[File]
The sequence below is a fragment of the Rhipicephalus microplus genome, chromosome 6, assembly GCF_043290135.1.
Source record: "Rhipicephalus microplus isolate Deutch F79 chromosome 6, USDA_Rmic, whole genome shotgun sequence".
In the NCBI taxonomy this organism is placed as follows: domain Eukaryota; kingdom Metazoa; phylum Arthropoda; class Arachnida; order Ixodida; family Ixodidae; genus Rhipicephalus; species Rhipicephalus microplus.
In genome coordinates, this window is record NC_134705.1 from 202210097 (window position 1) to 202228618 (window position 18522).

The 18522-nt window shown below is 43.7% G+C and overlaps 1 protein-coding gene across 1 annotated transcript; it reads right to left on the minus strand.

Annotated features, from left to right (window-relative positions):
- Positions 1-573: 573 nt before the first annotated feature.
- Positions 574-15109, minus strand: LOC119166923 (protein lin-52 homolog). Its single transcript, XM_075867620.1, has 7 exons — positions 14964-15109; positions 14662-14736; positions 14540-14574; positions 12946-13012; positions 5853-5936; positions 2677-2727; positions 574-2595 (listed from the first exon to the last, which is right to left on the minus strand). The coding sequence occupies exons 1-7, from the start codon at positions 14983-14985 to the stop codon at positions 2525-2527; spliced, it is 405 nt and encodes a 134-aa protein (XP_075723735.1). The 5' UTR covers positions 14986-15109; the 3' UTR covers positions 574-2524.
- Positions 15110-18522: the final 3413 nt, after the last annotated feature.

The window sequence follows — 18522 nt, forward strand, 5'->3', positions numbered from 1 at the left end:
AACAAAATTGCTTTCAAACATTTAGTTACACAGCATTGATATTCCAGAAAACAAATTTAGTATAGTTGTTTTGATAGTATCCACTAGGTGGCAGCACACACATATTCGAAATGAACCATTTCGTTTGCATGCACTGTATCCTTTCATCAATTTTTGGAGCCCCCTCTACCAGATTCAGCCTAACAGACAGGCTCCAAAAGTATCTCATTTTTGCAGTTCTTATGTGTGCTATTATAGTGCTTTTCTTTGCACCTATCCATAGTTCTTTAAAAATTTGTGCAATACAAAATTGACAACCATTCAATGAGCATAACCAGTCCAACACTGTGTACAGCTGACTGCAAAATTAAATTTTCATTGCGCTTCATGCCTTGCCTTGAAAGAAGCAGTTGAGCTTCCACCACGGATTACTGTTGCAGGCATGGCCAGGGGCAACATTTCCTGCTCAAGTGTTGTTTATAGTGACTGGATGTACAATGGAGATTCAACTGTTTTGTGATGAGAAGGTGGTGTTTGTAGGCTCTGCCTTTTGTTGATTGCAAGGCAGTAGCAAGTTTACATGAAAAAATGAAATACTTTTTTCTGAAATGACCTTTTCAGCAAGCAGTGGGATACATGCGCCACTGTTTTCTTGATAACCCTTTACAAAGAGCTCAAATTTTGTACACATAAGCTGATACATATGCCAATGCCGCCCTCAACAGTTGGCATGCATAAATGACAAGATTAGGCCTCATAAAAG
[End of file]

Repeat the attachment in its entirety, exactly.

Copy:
The sequence below is a fragment of the Rhipicephalus microplus genome, chromosome 6, assembly GCF_043290135.1.
Source record: "Rhipicephalus microplus isolate Deutch F79 chromosome 6, USDA_Rmic, whole genome shotgun sequence".
In the NCBI taxonomy this organism is placed as follows: domain Eukaryota; kingdom Metazoa; phylum Arthropoda; class Arachnida; order Ixodida; family Ixodidae; genus Rhipicephalus; species Rhipicephalus microplus.
In genome coordinates, this window is record NC_134705.1 from 202210097 (window position 1) to 202228618 (window position 18522).

The 18522-nt window shown below is 43.7% G+C and overlaps 1 protein-coding gene across 1 annotated transcript; it reads right to left on the minus strand.

Annotated features, from left to right (window-relative positions):
- Positions 1-573: 573 nt before the first annotated feature.
- Positions 574-15109, minus strand: LOC119166923 (protein lin-52 homolog). Its single transcript, XM_075867620.1, has 7 exons — positions 14964-15109; positions 14662-14736; positions 14540-14574; positions 12946-13012; positions 5853-5936; positions 2677-2727; positions 574-2595 (listed from the first exon to the last, which is right to left on the minus strand). The coding sequence occupies exons 1-7, from the start codon at positions 14983-14985 to the stop codon at positions 2525-2527; spliced, it is 405 nt and encodes a 134-aa protein (XP_075723735.1). The 5' UTR covers positions 14986-15109; the 3' UTR covers positions 574-2524.
- Positions 15110-18522: the final 3413 nt, after the last annotated feature.

The window sequence follows — 18522 nt, forward strand, 5'->3', positions numbered from 1 at the left end:
AACAAAATTGCTTTCAAACATTTAGTTACACAGCATTGATATTCCAGAAAACAAATTTAGTATAGTTGTTTTGATAGTATCCACTAGGTGGCAGCACACACATATTCGAAATGAACCATTTCGTTTGCATGCACTGTATCCTTTCATCAATTTTTGGAGCCCCCTCTACCAGATTCAGCCTAACAGACAGGCTCCAAAAGTATCTCATTTTTGCAGTTCTTATGTGTGCTATTATAGTGCTTTTCTTTGCACCTATCCATAGTTCTTTAAAAATTTGTGCAATACAAAATTGACAACCATTCAATGAGCATAACCAGTCCAACACTGTGTACAGCTGACTGCAAAATTAAATTTTCATTGCGCTTCATGCCTTGCCTTGAAAGAAGCAGTTGAGCTTCCACCACGGATTACTGTTGCAGGCATGGCCAGGGGCAACATTTCCTGCTCAAGTGTTGTTTATAGTGACTGGATGTACAATGGAGATTCAACTGTTTTGTGATGAGAAGGTGGTGTTTGTAGGCTCTGCCTTTTGTTGATTGCAAGGCAGTAGCAAGTTTACATGAAAAAATGAAATACTTTTTTCTGAAATGACCTTTTCAGCAAGCAGTGGGATACATGCGCCACTGTTTTCTTGATAACCCTTTACAAAGAGCTCAAATTTTGTACACATAAGCTGATACATATGCCAATGCCGCCCTCAACAGTTGGCATGCATAAATGACAAGATTAGGCCTCATAAAAG